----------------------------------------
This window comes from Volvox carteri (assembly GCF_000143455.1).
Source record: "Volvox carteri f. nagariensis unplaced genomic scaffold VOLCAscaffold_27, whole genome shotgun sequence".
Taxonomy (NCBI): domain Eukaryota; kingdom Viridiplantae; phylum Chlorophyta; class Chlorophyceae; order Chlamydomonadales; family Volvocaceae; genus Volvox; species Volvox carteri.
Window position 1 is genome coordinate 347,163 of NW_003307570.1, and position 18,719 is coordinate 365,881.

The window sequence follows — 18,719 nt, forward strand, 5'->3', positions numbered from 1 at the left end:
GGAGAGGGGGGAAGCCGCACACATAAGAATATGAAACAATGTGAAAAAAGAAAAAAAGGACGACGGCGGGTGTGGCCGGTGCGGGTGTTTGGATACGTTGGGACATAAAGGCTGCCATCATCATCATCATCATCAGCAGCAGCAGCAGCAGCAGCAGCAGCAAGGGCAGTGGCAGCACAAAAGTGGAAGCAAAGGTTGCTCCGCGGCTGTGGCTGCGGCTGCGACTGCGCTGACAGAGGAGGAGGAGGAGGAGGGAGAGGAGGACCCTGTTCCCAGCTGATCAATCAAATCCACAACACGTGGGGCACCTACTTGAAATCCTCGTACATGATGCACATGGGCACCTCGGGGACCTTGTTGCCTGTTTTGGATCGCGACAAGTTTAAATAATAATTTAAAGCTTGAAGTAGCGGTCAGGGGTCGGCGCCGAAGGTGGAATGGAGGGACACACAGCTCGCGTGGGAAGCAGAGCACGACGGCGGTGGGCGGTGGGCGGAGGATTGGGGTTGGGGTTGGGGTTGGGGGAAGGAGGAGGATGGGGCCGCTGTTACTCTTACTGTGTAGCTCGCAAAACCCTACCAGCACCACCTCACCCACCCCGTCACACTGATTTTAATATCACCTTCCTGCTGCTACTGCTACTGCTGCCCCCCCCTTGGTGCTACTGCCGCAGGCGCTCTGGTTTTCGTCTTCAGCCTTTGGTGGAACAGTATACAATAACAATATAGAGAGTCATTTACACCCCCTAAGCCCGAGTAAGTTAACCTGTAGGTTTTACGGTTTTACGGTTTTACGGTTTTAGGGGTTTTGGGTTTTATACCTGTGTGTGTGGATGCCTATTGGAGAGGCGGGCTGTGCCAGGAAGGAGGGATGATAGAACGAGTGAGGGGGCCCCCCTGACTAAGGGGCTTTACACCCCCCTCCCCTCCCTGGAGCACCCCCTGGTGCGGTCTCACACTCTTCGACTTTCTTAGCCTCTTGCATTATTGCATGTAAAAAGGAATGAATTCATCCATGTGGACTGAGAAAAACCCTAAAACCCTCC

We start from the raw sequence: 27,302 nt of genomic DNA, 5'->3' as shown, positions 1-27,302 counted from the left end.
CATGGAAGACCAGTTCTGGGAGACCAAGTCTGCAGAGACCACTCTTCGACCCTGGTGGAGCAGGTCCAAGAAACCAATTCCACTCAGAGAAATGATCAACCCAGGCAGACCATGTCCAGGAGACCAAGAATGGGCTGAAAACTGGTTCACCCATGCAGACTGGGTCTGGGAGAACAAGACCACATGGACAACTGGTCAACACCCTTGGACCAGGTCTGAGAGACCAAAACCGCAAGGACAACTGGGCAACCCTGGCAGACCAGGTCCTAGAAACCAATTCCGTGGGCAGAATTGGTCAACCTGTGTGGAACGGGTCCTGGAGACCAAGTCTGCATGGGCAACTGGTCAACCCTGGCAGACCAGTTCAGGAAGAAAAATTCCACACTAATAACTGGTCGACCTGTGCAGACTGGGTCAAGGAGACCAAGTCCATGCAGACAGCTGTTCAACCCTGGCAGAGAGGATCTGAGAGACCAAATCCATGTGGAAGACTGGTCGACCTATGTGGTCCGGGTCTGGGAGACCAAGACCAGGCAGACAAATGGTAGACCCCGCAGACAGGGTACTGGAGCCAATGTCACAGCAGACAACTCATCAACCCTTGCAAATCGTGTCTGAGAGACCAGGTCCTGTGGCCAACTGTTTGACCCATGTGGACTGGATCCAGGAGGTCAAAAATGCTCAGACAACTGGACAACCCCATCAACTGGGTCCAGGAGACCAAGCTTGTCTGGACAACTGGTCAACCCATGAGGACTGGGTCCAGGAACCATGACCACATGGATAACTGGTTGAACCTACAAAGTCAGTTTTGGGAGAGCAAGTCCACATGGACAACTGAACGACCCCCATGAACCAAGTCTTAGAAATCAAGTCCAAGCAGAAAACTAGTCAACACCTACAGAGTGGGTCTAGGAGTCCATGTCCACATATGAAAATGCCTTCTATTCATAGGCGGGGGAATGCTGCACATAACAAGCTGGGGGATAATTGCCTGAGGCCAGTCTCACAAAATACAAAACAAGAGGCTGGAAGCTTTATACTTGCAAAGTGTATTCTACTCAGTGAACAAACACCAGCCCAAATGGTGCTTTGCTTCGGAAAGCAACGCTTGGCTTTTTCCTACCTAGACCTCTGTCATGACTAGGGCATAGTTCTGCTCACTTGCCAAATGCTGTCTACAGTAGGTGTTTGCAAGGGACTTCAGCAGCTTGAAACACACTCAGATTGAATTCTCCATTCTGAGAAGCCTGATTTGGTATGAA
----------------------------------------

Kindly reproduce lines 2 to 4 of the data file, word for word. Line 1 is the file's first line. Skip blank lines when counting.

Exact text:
Source record: "Volvox carteri f. nagariensis unplaced genomic scaffold VOLCAscaffold_27, whole genome shotgun sequence".
Taxonomy (NCBI): domain Eukaryota; kingdom Viridiplantae; phylum Chlorophyta; class Chlorophyceae; order Chlamydomonadales; family Volvocaceae; genus Volvox; species Volvox carteri.
Window position 1 is genome coordinate 347,163 of NW_003307570.1, and position 18,719 is coordinate 365,881.